Television is the main channel for big audiences and it could make many question their beliefs. Most people are still living in that world where drug free mental health care seems like a fairy tale that can only end in violence and suicides.

    Certainly that documentary seems to have made a big difference there in Norway. I hope that everything with financing ends up well and those hospitals are not closed for political reasons.

  • Yes, that is how science should be working: Someone finds something that contradicts the current research and publishes the results and after a peer reviewing process the mistakes are pointed out or in rare cases the new scientific consensus is formed.

    That process is proven to work in many single cases, but there seems to be some kind of hindrance in some sciences: Strong motivations to believe something like for example income and job and reputation and possibility of being judged by law depending on some well accepted truth causes the peer reviewing group being subjective instead of being objective.

    Those specializing in psychiatry work the most likely as psychiatrists in health care. They constantly give statements that are legally binding and if a citizen opens a legal case against some decision then reviewing if the decision made by the psychiatrist was correct is given to another psychiatrist and reviewing his work is handled in a similar way.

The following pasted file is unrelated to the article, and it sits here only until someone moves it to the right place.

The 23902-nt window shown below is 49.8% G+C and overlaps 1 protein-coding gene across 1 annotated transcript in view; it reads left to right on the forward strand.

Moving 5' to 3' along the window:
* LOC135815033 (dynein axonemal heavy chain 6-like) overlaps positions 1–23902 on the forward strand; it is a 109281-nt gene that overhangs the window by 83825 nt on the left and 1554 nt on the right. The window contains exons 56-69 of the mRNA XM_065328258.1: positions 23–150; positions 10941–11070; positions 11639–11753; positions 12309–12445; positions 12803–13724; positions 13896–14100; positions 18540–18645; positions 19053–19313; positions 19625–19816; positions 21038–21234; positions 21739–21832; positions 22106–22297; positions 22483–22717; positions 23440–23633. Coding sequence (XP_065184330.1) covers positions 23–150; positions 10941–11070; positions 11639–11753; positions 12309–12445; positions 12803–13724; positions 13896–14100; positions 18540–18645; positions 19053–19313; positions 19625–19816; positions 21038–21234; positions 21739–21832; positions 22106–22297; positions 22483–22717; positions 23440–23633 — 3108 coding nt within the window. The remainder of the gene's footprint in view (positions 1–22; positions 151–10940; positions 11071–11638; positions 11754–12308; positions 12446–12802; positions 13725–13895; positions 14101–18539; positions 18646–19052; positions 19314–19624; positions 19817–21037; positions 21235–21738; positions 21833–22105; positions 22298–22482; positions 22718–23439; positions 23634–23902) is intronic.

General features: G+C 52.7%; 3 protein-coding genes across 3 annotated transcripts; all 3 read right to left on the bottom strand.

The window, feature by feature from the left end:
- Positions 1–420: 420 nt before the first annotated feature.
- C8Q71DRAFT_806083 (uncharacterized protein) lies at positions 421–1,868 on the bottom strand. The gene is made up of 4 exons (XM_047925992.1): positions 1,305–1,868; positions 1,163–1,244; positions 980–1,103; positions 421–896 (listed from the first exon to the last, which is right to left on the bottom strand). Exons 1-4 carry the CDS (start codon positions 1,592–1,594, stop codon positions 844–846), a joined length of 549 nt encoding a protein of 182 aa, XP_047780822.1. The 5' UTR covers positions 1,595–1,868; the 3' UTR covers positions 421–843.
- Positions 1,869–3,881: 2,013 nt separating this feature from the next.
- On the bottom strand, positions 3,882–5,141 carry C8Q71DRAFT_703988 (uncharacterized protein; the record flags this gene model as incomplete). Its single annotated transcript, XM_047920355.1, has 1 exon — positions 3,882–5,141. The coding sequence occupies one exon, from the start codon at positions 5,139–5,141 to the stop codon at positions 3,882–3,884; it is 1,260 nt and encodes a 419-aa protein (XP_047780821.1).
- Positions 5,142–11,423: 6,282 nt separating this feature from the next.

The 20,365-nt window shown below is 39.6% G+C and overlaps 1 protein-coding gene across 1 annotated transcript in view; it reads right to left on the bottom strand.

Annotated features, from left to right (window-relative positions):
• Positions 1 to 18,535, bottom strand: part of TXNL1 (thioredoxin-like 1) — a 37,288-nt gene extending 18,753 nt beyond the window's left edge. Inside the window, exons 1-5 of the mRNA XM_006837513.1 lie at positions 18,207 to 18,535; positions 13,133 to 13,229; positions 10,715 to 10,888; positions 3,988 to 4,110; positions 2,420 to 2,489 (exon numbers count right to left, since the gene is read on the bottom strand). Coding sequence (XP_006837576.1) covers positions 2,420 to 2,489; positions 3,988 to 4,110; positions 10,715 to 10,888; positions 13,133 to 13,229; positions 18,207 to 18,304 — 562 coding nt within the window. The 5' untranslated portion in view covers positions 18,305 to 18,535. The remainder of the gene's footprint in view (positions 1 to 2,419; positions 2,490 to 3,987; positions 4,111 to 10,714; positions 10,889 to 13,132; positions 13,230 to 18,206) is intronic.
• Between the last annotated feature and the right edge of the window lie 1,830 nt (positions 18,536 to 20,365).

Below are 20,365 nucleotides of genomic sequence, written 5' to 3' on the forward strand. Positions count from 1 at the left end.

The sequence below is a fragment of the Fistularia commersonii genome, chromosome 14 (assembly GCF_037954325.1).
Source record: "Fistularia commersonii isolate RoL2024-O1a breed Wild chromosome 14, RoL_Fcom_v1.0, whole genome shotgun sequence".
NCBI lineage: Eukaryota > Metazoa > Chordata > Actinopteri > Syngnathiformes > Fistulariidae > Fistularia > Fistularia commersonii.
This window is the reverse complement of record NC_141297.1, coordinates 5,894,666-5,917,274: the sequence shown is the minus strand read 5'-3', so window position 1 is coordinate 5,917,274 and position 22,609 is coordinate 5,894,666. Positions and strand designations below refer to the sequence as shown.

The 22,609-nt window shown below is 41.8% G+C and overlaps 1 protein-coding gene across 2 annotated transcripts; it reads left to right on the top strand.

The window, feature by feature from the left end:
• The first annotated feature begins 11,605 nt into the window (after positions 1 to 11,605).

So the job and the freedom and the reputation of a whole group depends on the consistency of the group and that consistency comes from the consistency of the science behind their decisions. Any major change in the scientific evidence base that would question any part of it would make the whole group vulnerable.

    Which is of course the case with any area of science: But the collapsing of the bridge and the crashing of the spaceship and verifying the cause is much more exact process and not related to moral values like the idea behind psychiatry that some way of feeling or some deed is “good” and some way of feeling or some deed is “bad”.

    Things related to that “bad” are called symptoms and things lessening that “bad” are called “lowering the symptoms” and the substance lowering that “bad” is called “the medicine” and “the help”.

    If that thing considered as “the help” is proven to happen then psychiatry is called “evidence based” and the moral base and subjective words as “good” and “bad” are hiding under a discussion that uses the same words as discussion of hard natural sciences and forgets turning moral values into exact facts.